Every company needs an organisational structure—whether they realise it or not. The organisational structure is how the company delegates roles, responsibilities, job functions, accountability and decision-making authority.
There are now as many as 7 popular kinds of organisational structures, each offering their own unique advantages and disadvantages.
Many companies are now choosing to break away from conventional hierarchies, in order to create a more diverse workplace for employees and align structures to the culture of the organisation.
There are 3 main kinds of organisational structures - Hierarchical, Holacracy & Matrix.
We’ll be investigating these and understand their pros & cons when it comes to employee engagement.
Hierarchical structure is one of the most popular management structures amongst larger corporations and organisations. It involves different levels of authority within a company, starting with the CEO, then working down through directors, then managers, then individual contributors and so on.
Typically, the wider the company expands, the taller the hierarchy structure grows, but it will generally always maintain a pyramid shape.
Employee roles in this kind of organisational structure are usually very clearly defined, and decision-making usually starts at the top before working its way down.
Amazon is a good example of a company that adopts the hierarchical structure employing more than 55,000 people in the UK, and around 1.3 million globally. Whilst there are pockets of other structures, broadly all employees technically report back to CEO, Jeff Bezos up through the chain of command.
Advantages of Hierarchical Structure
There are many advantages to the hierarchical organisational structure, hence why it’s the preferred choice for businesses small and large.
Here are some of the biggest pros:
They typically present employees with an opportunity to ‘climb the ladder’ and follow a clear, upwards career path.
Separate departments within a hierarchical structure give employees the chance to become specialists in their field, and adopt niche positions that bring on their own opportunities.
Hierarchical structures allow a clear line of communication and their operations are typically well-organised with exceptional managerial control. It’s clear who can shape and influence the team.
Disadvantages of Hierarchical Structure
Though the hierarchical structure is typically very organised, such rigidity can actually be detrimental to larger companies.
Here are some of the disadvantages of this structure:
The solid and lengthy chain of command can often be detrimental to collaboration across various departments, and can cause delays in communication and drain employee engagement.
Hierarchical structures are highly susceptible to bureaucracy, with a clear dis-connect between employees and their leaders.
Employee-management relationships often come under strain due to a lack of autonomy
Hierarchical structures often come with large overheads due to an extensive chain of command, this can lead to regular restructuring, as the business evolves to keep control of costs.
The holacracy structure may seem a little complicated on the outside, but it’s actually relatively simple. The structure is a decentralised model, where there are no job titles, no managerial roles, and no hierarchy whatsoever.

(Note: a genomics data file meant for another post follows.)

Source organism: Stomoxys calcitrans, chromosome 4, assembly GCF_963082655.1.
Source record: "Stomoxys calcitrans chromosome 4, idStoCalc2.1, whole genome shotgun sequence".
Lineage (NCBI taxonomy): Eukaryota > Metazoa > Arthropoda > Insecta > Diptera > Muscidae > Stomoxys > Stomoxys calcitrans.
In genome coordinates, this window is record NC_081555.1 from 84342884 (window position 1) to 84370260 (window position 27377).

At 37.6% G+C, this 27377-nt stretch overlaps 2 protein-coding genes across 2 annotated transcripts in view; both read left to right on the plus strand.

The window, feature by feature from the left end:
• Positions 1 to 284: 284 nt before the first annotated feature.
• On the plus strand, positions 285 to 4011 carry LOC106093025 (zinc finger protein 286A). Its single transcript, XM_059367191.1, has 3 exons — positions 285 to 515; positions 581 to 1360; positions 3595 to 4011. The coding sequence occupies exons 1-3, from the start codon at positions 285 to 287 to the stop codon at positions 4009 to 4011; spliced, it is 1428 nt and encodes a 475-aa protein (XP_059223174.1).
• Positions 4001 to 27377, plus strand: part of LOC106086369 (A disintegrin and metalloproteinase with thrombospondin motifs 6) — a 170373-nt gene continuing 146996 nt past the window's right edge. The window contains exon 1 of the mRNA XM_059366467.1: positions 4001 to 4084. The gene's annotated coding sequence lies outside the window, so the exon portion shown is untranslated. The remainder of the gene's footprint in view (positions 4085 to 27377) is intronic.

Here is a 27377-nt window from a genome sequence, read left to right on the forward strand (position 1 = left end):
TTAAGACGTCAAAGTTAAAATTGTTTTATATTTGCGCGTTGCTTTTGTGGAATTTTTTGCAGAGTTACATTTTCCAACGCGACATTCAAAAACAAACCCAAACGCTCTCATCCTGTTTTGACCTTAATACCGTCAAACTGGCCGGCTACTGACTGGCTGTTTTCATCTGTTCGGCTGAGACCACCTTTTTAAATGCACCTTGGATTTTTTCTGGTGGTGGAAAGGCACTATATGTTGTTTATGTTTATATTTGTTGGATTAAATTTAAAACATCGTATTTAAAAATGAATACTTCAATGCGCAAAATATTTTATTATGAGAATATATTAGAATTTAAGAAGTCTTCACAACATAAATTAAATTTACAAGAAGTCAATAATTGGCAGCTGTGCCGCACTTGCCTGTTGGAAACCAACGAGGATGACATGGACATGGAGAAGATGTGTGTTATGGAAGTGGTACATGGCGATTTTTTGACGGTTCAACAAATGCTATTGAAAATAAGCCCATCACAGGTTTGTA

Holacracy borrows its name from the Greek term ‘holons’, which means ‘whole’. A holacratic workplace is made up of a ‘ring’ of employees (rather than a pyramid), where each worker is given the flexibility to choose tasks at their preference. Employees are even given the freedom to move between teams, as long as they assume responsibility and lead the company towards a common goal.
One of the most notable examples of a holacratic company is Zappos, who began adopting the model in 2013. And although they noted that almost 18% of their employees had decided to quit after the switch, the company has been continuously celebrated for its high employee engagement rates and thriving culture.
Advantages of Holacratic Structure
The advantages of the holacratic structure are quite profound, largely due to their seemingly radical ways of working.
Here are just some of the advantages:
Without a traditional hierarchy, employees feel a greater sense of belonging, and often work harder towards the common goal of the company.
Due to the flexibility of roles, employees are often highly skilled in various areas, and can remove the need for recruitment of expensive specialists.
Without a chain of command, employees are invited to solve problems on their own, or collaborate with other team members. This fosters greater innovation and employs efficiency and productivity within the company.
Thanks to the fluidity of this structure, it’s easy to implement profound changes quickly, allowing the company to evolve at an accelerated rate.
Holacratic companies often report higher levels of employee engagement, thanks to their all-inclusive approach to meetings and strategy. Everyone feels like they’re being heard, has a voice and is making a clear contribution.
Disadvantages of Holacratic Structure
Holacracy has faced immense amounts of criticism, largely due to the lack of a ‘big picture’.
Here are some of the biggest disadvantages of the model:
It’s extremely hard for a large company to adopt a holacratic model. It took Zappos two years to fully implement the structure throughout its organisation.
The reliance on your workforce to be ‘all singing all dancing’ can result in higher training and onboarding costs.